Of equal importance, Russian telecoms companies and ISPs are required by law to install a surveillance system called System for Operative Investigative Activities, or SORM by its transliterated acronym, on their premises (and at their own expense).
The SORM architecture was developed by the FSB, the Interior Ministry, and private Russian contractors, the WikiLeaks releases revealed. All local branches of the FSB are equipped with SORM technology and are connected with local ISPs. In effect, high-tech communications companies in Russia operate as appendages of Russia’s centralized intelligence apparatus. Peter–Service, the focus of “Spy Files: Russia,” is one such contractor.
As “Spy Files: Russia” explains, Peter–Service was founded 1992 and began as a supplier of electronic billing technology. It then became Russia’s leading manufacturer of the software used in the mobile telecoms industry. As of the 2017 release of “Spy Files: Russia,” the company had more than 1,000 employees in branches throughout Russia and Ukraine. By then, its technologies played a significant role in the national surveillance system.
Peter–Service also distinguished itself in this system in its approach to its obligations under Russian law to cooperate with Moscow’s surveillance operations. “Rather than being forced to comply,” WikiLeaks explains, “Peter–Service appears to be quite actively pursuing partnership and commercial opportunities with the state intelligence apparatus.”
Much was previously known, at least in outline, about the Russian Federation’s extensive surveillance programs. In “Spy Files: Russia,” the documents pertaining to Peter–Service lift the lid on the technical aspects of how these programs work. The focus of the documents is on the interface between private telecoms companies and the FSB and other SIAs. These interactions were not previously understood.
“Spy Files: Russia” also includes a slide-show presentation (then available on Peter–Service’s website) that the company delivered at the Broadband Russia Forum in 2013. Significantly, the pitch was aimed not at telecoms providers but at FSB and Interior Ministry officials, among others. The document is thus an example of Peter–Service’s unusually activist approach to collaborations with the Russian state.
“Spy Files: Russia” notes, “The presentation was written just a few months after Edward Snowden disclosed the NSA mass surveillance program and its cooperation with private U.S. IT–corporations such as Google and Facebook. Drawing specifically on the NSA Prism program, the presentation offers law enforcement, intelligence, and other interested parties to join an alliance in order to establish equivalent data-mining operations in Russia.”
WikiLeaks’ media partners for “Spy Files: Russia” were La Repubblica, the Rome daily, and Mediapart, a French online publication. Coverage of the release was sparse, and there appears to have been no official reaction. In the U.S., Wired magazine carried the only detailed overview of the publication.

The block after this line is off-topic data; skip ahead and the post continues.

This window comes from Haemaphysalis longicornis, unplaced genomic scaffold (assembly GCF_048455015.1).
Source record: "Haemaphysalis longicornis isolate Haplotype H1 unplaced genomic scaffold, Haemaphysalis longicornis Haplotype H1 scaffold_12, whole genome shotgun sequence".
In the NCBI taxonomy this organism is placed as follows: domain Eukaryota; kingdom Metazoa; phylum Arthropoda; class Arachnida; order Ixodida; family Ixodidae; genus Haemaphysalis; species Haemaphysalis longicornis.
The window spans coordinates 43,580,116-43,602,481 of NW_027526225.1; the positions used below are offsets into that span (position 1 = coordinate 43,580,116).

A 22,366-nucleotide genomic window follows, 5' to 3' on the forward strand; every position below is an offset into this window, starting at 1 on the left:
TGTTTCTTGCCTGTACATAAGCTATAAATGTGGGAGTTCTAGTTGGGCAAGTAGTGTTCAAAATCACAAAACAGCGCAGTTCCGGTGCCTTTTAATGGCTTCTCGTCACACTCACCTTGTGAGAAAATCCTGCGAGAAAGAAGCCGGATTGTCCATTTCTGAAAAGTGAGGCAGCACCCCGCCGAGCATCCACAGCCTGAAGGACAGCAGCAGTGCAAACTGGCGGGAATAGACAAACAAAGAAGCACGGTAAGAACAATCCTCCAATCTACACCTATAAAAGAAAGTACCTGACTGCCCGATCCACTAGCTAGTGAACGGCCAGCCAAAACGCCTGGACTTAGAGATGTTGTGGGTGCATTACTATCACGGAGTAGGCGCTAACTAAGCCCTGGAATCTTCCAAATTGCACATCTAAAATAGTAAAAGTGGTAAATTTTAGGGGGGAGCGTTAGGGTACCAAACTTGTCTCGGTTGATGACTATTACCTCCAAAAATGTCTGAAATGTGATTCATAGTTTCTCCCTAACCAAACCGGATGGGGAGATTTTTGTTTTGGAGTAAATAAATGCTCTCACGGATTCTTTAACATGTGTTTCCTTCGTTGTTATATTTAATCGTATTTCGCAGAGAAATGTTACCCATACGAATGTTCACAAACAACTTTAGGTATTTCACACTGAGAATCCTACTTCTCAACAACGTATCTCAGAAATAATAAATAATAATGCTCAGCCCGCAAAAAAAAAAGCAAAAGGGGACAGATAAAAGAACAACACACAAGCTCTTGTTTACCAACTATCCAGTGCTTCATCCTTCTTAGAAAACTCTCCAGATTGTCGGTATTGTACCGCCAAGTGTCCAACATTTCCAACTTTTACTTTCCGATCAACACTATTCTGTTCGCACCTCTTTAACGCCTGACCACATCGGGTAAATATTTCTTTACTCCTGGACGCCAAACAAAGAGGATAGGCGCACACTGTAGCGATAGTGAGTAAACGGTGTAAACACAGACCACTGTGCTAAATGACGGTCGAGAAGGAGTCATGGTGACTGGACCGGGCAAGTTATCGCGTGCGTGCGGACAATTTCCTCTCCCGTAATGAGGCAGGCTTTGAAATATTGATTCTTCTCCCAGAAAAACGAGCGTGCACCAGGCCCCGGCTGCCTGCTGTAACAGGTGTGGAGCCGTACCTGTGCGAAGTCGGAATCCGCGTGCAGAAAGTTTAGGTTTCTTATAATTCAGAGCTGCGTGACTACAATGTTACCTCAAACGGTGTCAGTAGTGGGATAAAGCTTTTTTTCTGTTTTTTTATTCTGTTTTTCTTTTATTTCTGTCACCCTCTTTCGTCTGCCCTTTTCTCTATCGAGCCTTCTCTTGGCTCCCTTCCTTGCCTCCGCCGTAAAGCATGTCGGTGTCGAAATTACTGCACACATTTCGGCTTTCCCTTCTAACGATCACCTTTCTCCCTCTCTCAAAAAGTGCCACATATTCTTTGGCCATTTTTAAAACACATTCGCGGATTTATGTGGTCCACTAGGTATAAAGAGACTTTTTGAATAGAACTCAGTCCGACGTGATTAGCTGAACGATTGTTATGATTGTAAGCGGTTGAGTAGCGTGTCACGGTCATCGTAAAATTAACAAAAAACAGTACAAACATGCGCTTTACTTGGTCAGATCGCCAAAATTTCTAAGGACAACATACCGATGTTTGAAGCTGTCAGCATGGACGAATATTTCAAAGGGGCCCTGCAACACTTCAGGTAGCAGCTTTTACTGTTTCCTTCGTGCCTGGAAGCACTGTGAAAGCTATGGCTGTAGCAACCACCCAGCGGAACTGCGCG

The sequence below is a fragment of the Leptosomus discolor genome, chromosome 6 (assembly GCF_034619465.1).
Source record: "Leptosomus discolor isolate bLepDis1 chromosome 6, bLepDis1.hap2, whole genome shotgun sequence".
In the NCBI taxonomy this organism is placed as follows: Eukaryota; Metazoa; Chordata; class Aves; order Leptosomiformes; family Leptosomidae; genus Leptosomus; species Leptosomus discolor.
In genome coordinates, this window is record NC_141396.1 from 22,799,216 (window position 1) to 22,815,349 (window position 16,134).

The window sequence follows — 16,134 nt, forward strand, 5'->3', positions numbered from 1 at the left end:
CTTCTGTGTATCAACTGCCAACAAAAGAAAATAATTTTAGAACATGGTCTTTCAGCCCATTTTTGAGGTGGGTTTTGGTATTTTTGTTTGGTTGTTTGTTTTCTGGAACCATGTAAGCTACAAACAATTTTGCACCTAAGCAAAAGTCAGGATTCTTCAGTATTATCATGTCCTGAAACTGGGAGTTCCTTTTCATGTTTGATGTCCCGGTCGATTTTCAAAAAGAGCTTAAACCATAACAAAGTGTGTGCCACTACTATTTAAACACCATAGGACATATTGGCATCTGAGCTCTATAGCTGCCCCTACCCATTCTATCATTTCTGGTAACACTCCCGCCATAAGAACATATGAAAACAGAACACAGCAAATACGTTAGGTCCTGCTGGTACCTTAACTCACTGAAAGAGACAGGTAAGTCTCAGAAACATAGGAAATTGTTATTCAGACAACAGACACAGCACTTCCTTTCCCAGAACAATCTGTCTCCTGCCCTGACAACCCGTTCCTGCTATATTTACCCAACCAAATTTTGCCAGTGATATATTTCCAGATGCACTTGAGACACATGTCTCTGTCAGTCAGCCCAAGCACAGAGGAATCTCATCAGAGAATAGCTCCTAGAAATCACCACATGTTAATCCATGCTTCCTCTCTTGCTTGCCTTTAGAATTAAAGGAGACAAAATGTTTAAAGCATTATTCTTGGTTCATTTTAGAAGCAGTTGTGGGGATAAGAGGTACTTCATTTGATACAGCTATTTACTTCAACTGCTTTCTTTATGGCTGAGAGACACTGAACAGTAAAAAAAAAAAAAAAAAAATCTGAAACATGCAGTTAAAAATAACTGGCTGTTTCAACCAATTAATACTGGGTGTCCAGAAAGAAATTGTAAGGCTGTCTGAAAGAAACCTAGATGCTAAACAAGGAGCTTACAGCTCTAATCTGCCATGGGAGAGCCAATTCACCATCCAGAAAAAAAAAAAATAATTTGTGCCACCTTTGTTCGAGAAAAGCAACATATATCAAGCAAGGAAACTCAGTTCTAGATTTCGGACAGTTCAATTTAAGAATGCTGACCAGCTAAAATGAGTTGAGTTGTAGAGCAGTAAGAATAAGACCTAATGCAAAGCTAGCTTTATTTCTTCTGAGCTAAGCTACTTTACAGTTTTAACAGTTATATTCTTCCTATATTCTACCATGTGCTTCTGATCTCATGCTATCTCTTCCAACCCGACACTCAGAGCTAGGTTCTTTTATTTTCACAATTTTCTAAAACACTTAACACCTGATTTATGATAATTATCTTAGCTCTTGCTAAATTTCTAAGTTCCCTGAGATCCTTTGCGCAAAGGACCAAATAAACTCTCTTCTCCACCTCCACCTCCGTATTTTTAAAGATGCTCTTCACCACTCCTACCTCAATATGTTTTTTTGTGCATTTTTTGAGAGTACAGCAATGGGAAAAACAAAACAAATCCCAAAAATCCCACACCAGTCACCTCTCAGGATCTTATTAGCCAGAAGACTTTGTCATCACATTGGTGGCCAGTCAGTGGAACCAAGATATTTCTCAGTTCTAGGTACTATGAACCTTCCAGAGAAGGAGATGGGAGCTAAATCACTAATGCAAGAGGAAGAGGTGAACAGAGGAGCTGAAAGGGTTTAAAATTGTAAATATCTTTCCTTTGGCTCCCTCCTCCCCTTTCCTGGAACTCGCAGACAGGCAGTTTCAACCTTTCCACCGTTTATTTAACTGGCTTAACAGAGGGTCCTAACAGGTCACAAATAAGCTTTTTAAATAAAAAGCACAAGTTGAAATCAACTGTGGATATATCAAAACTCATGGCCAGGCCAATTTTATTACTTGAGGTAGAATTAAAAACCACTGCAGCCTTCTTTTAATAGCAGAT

“The WikiLeaks documents reinforce a bigger picture of modern Russian surveillance that combines technical mechanisms with legislative pressure,” the Wiredreporter wrote. Referring to the public-private collaboration of “Spy Files: Russia” documents, the report added, “Whereas a country like China uses elaborate technological solutions first and foremost (the Great Firewall) to restrict access to information, Russia employs a more hybrid approach.”
The publication of “Spy Files: Russia” was followed by one year the WikiLeaks release of mail caches from the Democratic National Committee and Hillary Clinton’s presidential campaign. During the interim it was alleged, without evidence, that two Russian intelligence agencies had hacked the Democrats’ servers and that WikiLeaks collaborated with Russia in publishing the downloaded emails. The media’s uncritical acceptance of these assertions reflected its heightened hostility toward WikiLeaks.
A month prior to the release of “Spy Files: Russia,” for instance, Foreign Policy magazine reported that in the summer of 2016, following the publication of Democratic Party emails, WikiLeaks had obtained but did not publish “a wide-ranging trove of documents—at least 68 gigabytes of data—that came from inside the Russian Interior Ministry.”
FP cited “partial chat logs” that it had “reviewed.” These “were provided,” the magazine said by a source it neither named nor identified in even the broadest, most protective terms. FP offered no more substantive accounting of the material on which it rested its assertions.
In a Twitter response to FP, WikiLeaks said:
“WikiLeaks rejects all submissions that it cannot verify. WikiLeaks rejects submissions that have already been published elsewhere or which are likely to be considered insignificant. WikiLeaks has never rejected a submission due to its country of origin.”
In this context, Wired questioned whether “Spy Files: Russia” was approved by the Russian government to counter the charges that WikiLeaks had colluded with Moscow in releasing Democratic Party emails during the 2016 elections in the U.S. It quoted James Andrew Lewis of the Center for Strategic and International Studies and a former foreign-service officer as saying, “These are tricks that the Russians were willing to give up.” Neither Lewis nor Wired offered evidence substantiating this assertion, which ignored that WikiLeaks had already published nearly a million Russia-related files before the 2016 election.